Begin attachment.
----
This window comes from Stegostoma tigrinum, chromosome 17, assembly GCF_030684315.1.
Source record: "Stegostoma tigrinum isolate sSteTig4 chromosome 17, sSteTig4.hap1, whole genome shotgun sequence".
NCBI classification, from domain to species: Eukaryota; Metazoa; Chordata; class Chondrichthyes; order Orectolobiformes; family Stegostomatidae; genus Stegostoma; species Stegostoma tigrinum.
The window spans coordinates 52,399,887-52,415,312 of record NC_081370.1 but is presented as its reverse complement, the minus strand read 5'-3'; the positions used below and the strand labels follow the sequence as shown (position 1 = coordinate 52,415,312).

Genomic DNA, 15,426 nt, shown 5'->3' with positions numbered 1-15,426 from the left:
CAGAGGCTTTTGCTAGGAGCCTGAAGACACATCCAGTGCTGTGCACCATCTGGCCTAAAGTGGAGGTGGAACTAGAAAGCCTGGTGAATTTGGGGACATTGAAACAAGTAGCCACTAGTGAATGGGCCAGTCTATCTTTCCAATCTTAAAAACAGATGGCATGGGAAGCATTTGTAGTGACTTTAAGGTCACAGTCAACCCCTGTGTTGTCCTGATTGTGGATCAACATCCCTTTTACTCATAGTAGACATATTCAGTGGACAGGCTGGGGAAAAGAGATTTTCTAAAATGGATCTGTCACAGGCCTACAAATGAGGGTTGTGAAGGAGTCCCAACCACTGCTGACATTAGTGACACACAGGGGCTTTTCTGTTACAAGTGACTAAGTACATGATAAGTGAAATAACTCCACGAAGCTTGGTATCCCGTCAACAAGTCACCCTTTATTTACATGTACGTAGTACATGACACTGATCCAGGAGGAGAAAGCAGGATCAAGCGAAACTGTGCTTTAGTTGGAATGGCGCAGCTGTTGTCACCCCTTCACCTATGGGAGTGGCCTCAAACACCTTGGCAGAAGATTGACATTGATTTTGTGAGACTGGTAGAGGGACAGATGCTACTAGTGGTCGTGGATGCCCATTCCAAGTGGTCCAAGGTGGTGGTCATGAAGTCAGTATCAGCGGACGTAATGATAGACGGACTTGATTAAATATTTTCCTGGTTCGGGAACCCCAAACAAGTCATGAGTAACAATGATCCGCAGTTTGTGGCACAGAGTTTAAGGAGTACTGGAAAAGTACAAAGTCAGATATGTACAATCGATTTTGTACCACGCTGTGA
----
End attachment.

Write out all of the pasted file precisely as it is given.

This window comes from Stegostoma tigrinum, chromosome 17, assembly GCF_030684315.1.
Source record: "Stegostoma tigrinum isolate sSteTig4 chromosome 17, sSteTig4.hap1, whole genome shotgun sequence".
NCBI classification, from domain to species: Eukaryota; Metazoa; Chordata; class Chondrichthyes; order Orectolobiformes; family Stegostomatidae; genus Stegostoma; species Stegostoma tigrinum.
The window spans coordinates 52,399,887-52,415,312 of record NC_081370.1 but is presented as its reverse complement, the minus strand read 5'-3'; the positions used below and the strand labels follow the sequence as shown (position 1 = coordinate 52,415,312).

Genomic DNA, 15,426 nt, shown 5'->3' with positions numbered 1-15,426 from the left:
CAGAGGCTTTTGCTAGGAGCCTGAAGACACATCCAGTGCTGTGCACCATCTGGCCTAAAGTGGAGGTGGAACTAGAAAGCCTGGTGAATTTGGGGACATTGAAACAAGTAGCCACTAGTGAATGGGCCAGTCTATCTTTCCAATCTTAAAAACAGATGGCATGGGAAGCATTTGTAGTGACTTTAAGGTCACAGTCAACCCCTGTGTTGTCCTGATTGTGGATCAACATCCCTTTTACTCATAGTAGACATATTCAGTGGACAGGCTGGGGAAAAGAGATTTTCTAAAATGGATCTGTCACAGGCCTACAAATGAGGGTTGTGAAGGAGTCCCAACCACTGCTGACATTAGTGACACACAGGGGCTTTTCTGTTACAAGTGACTAAGTACATGATAAGTGAAATAACTCCACGAAGCTTGGTATCCCGTCAACAAGTCACCCTTTATTTACATGTACGTAGTACATGACACTGATCCAGGAGGAGAAAGCAGGATCAAGCGAAACTGTGCTTTAGTTGGAATGGCGCAGCTGTTGTCACCCCTTCACCTATGGGAGTGGCCTCAAACACCTTGGCAGAAGATTGACATTGATTTTGTGAGACTGGTAGAGGGACAGATGCTACTAGTGGTCGTGGATGCCCATTCCAAGTGGTCCAAGGTGGTGGTCATGAAGTCAGTATCAGCGGACGTAATGATAGACGGACTTGATTAAATATTTTCCTGGTTCGGGAACCCCAAACAAGTCATGAGTAACAATGATCCGCAGTTTGTGGCACAGAGTTTAAGGAGTACTGGAAAAGTACAAAGTCAGATATGTACAATCGATTTTGTACCACGCTGTGA